Medigap or Medicare Advantage Plan?

I get this question so often!  The truth is, NEITHER Medigap nor Medicare Advantage is the better plan.  They are different and meet different needs.

So just because a plan works great for your next-door neighbor, doesn’t mean it will be great for you.

Even spouses can have different types of plans based on their individual needs.

Image of a woman looking up at the words Medicare Advantage PlansBasically, Medicare Advantage replaces Original Medicare, and often gives additional benefits, while restricting your providers and “managing” your care.

Medicare Advantage Plans also can include additional coverage, such as transportation, dental, vision, hearing, home care, and other items not included in original Medicare.

These plans can also opt to include meals after surgery, over-the-counter benefits, and other perks not included in original Medicare.

image of a woman looking up at the words "Medicare Supplement Plans...Medigap"

Medigap, (the official name for Medigap is Medicare Supplement Insurance), on the other hand, doesn’t replace original Medicare, it fills in the “gaps” which is why it’s known as Medigap.

But it rarely gives you any extra benefits that original Medicare doesn’t cover.

That being said, a few Medigap companies have come out with something called “Innovative Plan F” or “Plan F extra”, or something with a similar name.

These plans include vision and hearing, which is NOT covered by original Medicare.  They generally don’t include dental.

Why these new Medigap plans were approved only a few years before Plan F is no longer available to newly eligible Medicare beneficiaries is unclear.

Perhaps it is to get around California’s Birthday rule?  Your guess is as good as mine.

Anyway, basically here’s what it boils down to:

Regardless of which type of plan you choose you’ll have to have an active Part B and continue to pay your monthly premiums for Part B.

Which is Better Medigap or Medicare Advantage Plan?  Medicare Advantage is generally less expensive on a monthly basis since many Medicare Advantage Plans don’t have monthly premiums.  However, these plans are more restrictive since although they have to cover everything original Medicare covers, HOW they cover it, and at what cost to you varies.  Medicare Advantage plans also restrict your care to local in-network providers, and it’s usually even further restricted by your Primary Care Physician’s Medical Group or IPA.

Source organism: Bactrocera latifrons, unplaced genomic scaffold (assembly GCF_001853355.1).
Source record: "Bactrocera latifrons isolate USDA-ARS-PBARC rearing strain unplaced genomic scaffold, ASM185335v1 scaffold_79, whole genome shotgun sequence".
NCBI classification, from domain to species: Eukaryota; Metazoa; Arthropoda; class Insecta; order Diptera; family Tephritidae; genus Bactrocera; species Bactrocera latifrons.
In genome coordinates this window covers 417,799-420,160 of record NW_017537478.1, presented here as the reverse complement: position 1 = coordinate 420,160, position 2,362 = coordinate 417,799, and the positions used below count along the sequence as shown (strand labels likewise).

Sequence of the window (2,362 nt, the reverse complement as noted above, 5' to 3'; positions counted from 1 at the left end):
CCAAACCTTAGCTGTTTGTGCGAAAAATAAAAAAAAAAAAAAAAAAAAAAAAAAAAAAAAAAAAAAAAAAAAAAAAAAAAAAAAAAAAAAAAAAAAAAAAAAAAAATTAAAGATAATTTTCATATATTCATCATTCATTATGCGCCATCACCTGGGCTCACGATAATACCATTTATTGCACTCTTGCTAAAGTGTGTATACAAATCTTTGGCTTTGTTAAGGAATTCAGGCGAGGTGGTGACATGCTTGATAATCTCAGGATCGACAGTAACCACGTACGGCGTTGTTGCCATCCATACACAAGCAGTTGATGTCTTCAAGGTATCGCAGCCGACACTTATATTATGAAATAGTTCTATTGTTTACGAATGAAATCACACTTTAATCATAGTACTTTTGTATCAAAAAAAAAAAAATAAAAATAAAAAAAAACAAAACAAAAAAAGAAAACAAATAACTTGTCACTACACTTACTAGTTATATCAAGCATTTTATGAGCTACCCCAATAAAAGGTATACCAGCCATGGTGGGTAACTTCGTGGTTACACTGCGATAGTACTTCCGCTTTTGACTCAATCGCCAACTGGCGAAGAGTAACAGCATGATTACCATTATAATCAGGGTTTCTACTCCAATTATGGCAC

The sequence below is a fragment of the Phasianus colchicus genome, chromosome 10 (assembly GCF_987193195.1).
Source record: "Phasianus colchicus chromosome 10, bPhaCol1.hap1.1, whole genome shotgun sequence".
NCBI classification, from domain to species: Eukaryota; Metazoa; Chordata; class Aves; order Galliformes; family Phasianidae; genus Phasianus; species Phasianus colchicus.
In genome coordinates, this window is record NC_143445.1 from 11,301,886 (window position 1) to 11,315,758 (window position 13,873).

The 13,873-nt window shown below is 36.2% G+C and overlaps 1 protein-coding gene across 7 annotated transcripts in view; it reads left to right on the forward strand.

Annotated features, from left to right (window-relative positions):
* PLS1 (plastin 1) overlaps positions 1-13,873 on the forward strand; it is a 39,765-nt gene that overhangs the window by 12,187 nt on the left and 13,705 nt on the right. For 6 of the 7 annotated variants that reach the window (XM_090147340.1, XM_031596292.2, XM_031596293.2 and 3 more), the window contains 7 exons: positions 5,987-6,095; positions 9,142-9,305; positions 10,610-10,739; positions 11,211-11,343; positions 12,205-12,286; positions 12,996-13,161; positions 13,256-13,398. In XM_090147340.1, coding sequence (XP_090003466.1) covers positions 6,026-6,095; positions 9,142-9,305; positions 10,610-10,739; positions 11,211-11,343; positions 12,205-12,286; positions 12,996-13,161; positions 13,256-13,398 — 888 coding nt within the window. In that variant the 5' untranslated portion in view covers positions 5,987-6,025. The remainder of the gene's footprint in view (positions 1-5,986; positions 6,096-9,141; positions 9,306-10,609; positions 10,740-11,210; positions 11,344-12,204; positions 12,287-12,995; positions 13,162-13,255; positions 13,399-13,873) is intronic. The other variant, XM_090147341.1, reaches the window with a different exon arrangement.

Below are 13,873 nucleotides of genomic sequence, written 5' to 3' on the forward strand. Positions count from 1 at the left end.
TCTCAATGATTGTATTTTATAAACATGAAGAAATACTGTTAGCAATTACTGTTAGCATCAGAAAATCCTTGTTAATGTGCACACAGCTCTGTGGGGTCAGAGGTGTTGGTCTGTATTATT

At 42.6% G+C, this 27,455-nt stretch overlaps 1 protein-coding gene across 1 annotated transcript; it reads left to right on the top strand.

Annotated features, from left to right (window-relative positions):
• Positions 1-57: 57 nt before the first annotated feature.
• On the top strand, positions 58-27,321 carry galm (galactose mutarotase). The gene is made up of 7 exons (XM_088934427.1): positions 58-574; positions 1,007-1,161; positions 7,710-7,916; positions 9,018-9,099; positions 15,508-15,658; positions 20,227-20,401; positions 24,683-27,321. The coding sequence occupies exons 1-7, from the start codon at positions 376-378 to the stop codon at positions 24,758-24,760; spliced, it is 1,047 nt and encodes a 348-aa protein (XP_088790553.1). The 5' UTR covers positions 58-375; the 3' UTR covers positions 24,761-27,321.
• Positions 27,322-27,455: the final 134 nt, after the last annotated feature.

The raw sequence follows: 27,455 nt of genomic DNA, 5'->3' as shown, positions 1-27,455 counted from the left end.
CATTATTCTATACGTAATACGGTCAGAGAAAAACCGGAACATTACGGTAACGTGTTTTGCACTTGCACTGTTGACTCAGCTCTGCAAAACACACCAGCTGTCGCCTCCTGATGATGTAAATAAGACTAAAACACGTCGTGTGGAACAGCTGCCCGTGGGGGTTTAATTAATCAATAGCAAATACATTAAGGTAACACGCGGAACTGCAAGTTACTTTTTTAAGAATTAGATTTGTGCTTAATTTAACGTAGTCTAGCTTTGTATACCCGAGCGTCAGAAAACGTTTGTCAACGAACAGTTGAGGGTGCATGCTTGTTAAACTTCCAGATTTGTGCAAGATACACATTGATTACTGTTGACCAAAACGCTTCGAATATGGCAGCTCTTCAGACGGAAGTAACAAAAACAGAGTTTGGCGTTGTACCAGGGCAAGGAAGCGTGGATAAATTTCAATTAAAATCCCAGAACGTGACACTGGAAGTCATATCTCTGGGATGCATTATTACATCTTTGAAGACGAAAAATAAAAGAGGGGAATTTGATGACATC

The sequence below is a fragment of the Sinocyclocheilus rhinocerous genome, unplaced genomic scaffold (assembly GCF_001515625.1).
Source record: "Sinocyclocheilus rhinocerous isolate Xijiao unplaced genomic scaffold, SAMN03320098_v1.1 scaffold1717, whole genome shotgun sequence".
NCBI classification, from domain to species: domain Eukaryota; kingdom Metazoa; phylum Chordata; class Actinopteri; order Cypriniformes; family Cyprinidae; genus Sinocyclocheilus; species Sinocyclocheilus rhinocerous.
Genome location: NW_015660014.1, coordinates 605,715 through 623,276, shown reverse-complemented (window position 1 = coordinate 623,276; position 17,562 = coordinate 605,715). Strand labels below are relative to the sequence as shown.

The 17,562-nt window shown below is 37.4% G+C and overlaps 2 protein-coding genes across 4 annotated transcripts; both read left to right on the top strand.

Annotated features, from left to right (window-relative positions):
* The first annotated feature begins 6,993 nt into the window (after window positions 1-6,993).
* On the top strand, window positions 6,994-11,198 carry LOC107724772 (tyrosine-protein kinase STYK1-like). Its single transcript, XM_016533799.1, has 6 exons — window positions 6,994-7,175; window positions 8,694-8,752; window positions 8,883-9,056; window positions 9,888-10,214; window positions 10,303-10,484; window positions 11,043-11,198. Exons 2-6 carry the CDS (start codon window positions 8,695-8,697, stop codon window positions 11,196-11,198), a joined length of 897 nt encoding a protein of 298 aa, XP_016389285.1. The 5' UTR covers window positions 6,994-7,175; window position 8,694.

Additionally, Medicare Advantage Plans can “manage” your care, which is code for they can tell you “no”.  You don’t need that procedure or care even though a physician thinks you need it.

So people on a tight budget who don’t mind being restricted on their care often choose a Medicare Advantage Plan.

Which is Better Medigap or Medicare Advantage Plan?  Medigap plans aren’t perfect either.  For example, although they allow you to see any Medicare contracted doctor or provider (think physical therapist, etc.) in the USA, aside from the exception I already discussed (Innovative Plan F) they generally don’t provide anything that original Medicare doesn’t provide.

So if you are on a Medigap plan and need Skilled Nursing Care, but you haven’t been in the hospital as an inpatient for 3 days, well, you are out of luck.  Medicare isn’t going to cover this, and so then your Medigap plan won’t cover it either.

But Medigap plans do generally give more flexibility than Medicare Advantage because you can get any Medicare-approved service that your doctor recommends, without an insurance company telling you that you don’t need it (generally because of cost).  And you can use any provider (ie doctor, physical therapist, home health agency, skilled nursing facility, and the like) that you want to use.

Perfect Medicare Insurance Plan

Perfect Medicare Insurance Plan- Can it be found?

Which is better Medigap or Medicare Advantage?  There is no perfect plan.  Everyone’s needs are different.

I’ll give you an example.  When I needed surgery to remove a growth under my armpit, I didn’t shop for the best surgeon in the USA to do the surgery.  I just took the advice of my primary care physician and got the surgery done.

When my husband needed eye surgery for a rare genetic condition that leads to blindness, he researched for over 2 years which surgeon was the best in the country.

I would have probably been a good candidate for MAPD, while that would never be a good choice for my husband.

To learn more about the differences between MAPD and Medigap, and determine which plan is best for you, watch my 20-minute video, Making Medicare Decisions. You can access my free classes at

And give me a call at 866-445-6683!  I’d love to help you sort it out.

Or use my contact form to send me a message.


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